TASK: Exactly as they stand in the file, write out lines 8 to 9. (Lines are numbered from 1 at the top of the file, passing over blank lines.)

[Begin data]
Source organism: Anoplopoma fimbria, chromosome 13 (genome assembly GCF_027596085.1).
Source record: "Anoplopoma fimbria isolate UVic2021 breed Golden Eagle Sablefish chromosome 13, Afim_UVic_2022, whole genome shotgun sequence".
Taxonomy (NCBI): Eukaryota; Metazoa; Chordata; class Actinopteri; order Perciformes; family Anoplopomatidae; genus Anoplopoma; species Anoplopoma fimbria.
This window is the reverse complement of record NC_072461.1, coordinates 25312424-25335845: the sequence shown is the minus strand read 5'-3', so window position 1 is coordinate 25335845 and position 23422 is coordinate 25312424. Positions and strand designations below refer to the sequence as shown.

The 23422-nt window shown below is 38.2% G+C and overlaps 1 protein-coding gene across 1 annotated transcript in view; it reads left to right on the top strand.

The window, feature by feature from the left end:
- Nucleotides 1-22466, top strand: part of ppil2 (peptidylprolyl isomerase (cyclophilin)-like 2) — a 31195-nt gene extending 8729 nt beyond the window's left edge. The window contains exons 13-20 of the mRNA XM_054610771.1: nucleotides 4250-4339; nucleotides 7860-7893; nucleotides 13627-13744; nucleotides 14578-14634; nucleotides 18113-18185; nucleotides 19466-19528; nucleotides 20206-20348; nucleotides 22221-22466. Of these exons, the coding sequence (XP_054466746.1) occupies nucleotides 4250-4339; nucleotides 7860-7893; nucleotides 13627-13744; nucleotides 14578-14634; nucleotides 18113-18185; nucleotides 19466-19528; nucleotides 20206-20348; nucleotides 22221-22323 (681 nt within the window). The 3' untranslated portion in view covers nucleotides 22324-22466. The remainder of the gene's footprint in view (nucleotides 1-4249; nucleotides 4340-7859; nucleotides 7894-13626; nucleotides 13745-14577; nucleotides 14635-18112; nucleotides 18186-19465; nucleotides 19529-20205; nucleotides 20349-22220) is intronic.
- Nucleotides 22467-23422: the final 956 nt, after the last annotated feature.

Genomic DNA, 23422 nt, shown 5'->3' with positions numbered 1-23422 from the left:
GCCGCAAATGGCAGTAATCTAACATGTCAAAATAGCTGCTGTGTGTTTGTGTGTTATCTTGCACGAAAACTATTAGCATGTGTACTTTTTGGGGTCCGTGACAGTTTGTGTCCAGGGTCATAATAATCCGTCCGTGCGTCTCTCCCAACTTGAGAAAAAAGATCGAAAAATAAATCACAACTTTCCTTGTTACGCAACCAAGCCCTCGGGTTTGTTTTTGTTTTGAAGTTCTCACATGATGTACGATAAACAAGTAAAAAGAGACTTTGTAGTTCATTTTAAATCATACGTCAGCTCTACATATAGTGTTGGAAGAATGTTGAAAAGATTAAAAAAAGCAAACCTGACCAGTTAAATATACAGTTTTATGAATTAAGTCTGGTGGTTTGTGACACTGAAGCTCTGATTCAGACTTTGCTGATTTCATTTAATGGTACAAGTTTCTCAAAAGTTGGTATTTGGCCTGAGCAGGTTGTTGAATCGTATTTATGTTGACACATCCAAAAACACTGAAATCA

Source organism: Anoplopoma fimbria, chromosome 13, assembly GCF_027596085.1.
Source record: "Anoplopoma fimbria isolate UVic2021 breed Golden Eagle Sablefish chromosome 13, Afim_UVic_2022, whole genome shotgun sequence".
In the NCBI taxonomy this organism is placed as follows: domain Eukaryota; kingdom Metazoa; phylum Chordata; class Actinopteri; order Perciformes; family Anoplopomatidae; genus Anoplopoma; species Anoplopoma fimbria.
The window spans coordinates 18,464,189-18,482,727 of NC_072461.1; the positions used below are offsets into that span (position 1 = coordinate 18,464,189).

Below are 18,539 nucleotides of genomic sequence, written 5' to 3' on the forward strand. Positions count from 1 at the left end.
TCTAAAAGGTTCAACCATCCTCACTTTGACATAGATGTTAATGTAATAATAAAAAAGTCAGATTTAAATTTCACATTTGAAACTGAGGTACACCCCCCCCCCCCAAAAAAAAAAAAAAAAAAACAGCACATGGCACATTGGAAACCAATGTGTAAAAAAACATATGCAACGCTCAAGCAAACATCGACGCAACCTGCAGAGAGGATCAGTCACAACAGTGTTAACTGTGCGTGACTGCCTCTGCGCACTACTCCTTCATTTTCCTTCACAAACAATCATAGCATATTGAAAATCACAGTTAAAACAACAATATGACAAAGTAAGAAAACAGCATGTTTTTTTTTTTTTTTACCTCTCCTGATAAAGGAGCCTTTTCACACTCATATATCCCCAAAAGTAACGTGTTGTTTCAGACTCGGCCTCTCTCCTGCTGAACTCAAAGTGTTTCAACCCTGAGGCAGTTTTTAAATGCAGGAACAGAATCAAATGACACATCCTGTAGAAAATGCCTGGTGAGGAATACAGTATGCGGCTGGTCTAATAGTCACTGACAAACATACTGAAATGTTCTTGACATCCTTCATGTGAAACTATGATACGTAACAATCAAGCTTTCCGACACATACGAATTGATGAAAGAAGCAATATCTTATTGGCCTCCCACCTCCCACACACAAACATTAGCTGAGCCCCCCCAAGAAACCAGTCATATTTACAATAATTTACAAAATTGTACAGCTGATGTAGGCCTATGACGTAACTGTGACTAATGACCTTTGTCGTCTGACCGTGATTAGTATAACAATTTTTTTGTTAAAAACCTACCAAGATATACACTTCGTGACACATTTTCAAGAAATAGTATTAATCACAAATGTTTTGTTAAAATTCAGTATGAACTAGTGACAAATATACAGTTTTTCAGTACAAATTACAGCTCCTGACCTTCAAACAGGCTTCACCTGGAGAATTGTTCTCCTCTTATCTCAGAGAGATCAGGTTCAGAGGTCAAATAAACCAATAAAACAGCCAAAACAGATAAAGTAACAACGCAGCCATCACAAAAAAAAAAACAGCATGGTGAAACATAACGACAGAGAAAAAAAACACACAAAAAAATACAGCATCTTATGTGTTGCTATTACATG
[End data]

- Nucleotides 22467-23422: the final 956 nt, after the last annotated feature.

Genomic DNA, 23422 nt, shown 5'->3' with positions numbered 1-23422 from the left: